Naveen Alasaad sits at her dining table in her Fresno home catching up on the day with three of her six children. Their conversations are often a mixture of Arabic and English and on this night, the topics range from online school to the pandemic.
Alasaad and her husband, Nassar, are originally from Syria. They came to Fresno as refugees in 2016. It’s been challenging enough coming to a new country -- finding work, scheduling doctor’s appointments, getting the kids into schools -- and the pandemic has only made it harder. Alasaad says she has relied on one organization, Fresno Interdenominational Refugee Ministries or FIRM, for help.
As COVID-19 cases continue to increase across Fresno County, FIRM is working around-the-clock to translate information related to the virus for Arab and Hmong speakers.
“We kept updated through the short video clips with FIRM regarding what's COVID-19? What are the symptoms? Where should you go?” Alasaad says through a translator.
She adds if it weren’t for FIRM, understanding the pandemic would be a lot more complicated.
“The other option could be asking the doctor or making searches through google but that would not offer me with my language,” Alasaad says. “So in this case I would need help from my kids who are in school.”
But Dalya Hussein, a community health worker at FIRM, said it’s a struggle for Arab children to navigate cultural differences, let alone become translators for information on a new virus.
“Because of the barrier of the language, some of these communities couldn’t understand perfectly what was going on,” she says.
FIRM holds weekly meetings where about 23 translators, including Hussein, meet with medical advisors to discuss questions their communities have concerning the coronavirus.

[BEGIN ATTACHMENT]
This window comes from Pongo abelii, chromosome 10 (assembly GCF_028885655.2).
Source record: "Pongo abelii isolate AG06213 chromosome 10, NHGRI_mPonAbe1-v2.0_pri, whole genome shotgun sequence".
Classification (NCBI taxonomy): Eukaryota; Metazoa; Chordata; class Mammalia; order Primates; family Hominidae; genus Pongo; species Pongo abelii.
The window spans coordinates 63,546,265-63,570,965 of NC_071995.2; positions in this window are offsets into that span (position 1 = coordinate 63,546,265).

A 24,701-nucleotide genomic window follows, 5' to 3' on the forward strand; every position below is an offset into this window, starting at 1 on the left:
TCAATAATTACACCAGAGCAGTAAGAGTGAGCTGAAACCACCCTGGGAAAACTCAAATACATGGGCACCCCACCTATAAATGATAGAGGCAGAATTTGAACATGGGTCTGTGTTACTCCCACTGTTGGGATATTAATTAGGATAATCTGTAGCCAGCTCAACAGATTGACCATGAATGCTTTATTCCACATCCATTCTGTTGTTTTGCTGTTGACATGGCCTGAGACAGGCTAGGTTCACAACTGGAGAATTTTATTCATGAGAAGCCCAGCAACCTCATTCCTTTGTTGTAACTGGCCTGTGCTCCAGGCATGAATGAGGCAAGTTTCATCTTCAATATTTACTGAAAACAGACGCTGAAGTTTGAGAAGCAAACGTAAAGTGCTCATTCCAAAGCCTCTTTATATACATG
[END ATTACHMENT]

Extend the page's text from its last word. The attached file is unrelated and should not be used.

“And then we get the answers, we translate it and then transfer it to the community,” Hussein says.
She and others do this by distributing pamphlets in other languages including Arabic. They even produce short informational videos to share via text messages, Hussein says.
And she’s getting a lot of subscribers. “I notice myself adding a lot of phone numbers and names from families that I’m sending messages and videos,” she says.
The Syrian community is relatively new to the Fresno area and it’s pretty tight-knit. So when the pandemic hit, Hussein says social distancing was really hard for some people to embrace.
“Culturally the Arab community, they love to gather all the time like family, friends,” Hussein says. “So it wasn't that easy of a job to explain not to go to your parents’ house not to go to your neighbors, not to go to your brother’s.”
But it’s not just the Syrian community FIRM is assisting. The organization also partners with KBIF Hmong Radio four times a month to provide information on COVID-19.
Elijah Her is a Hmong translator for FIRM. As a college student, Her spent his free time translating for older Hmong community members at the hospital, social services appointments and even church.
It’s important that the younger generation share information about the virus in Hmong because the older generations tend to trust them, he says.
“As soon as one family member explains to them what the virus is and how it can affect them and family around them, it gets them to think that they need to listen,” Her says. “And do what needs to be done to protect themselves and their families.”
But he says having professional translations takes the burden off of younger generations who may already struggle to keep up with different Hmong dialects, especially when it comes to explaining a new virus that isn’t even part of the Hmong vocabulary.
“In Hmong there’s no language for a virus,” Her says. “It’s all bacteria so we have to explain what a virus is in detail of how we would put a virus in Hmong to the community.”
It’s why pamphlets and radio shows are so vital, he says. The translation of health information plays a critical role in this global crisis, he adds. Dayla Hussein agrees.
“You are serving people to survive, to survive honestly, because they don't know where to go and they don't know anything about the language,” Hussein says. “And they could do a lot of mistakes related to the culture and language.”
Hussein recalls her experience seeking refugee status in the United States with her husband and daughter 11 years ago. At the time, she says, there were very few resources that could help her family make that transition from Iraq. It’s why she decided to become a community health worker with FIRM, she says.
And now with schools moving to online learning due to the pandemic, both Her and Hussein are shifting their focus to translating documents for parents and ensuring kids get access to the devices and hotspots they’ll need to start the school year.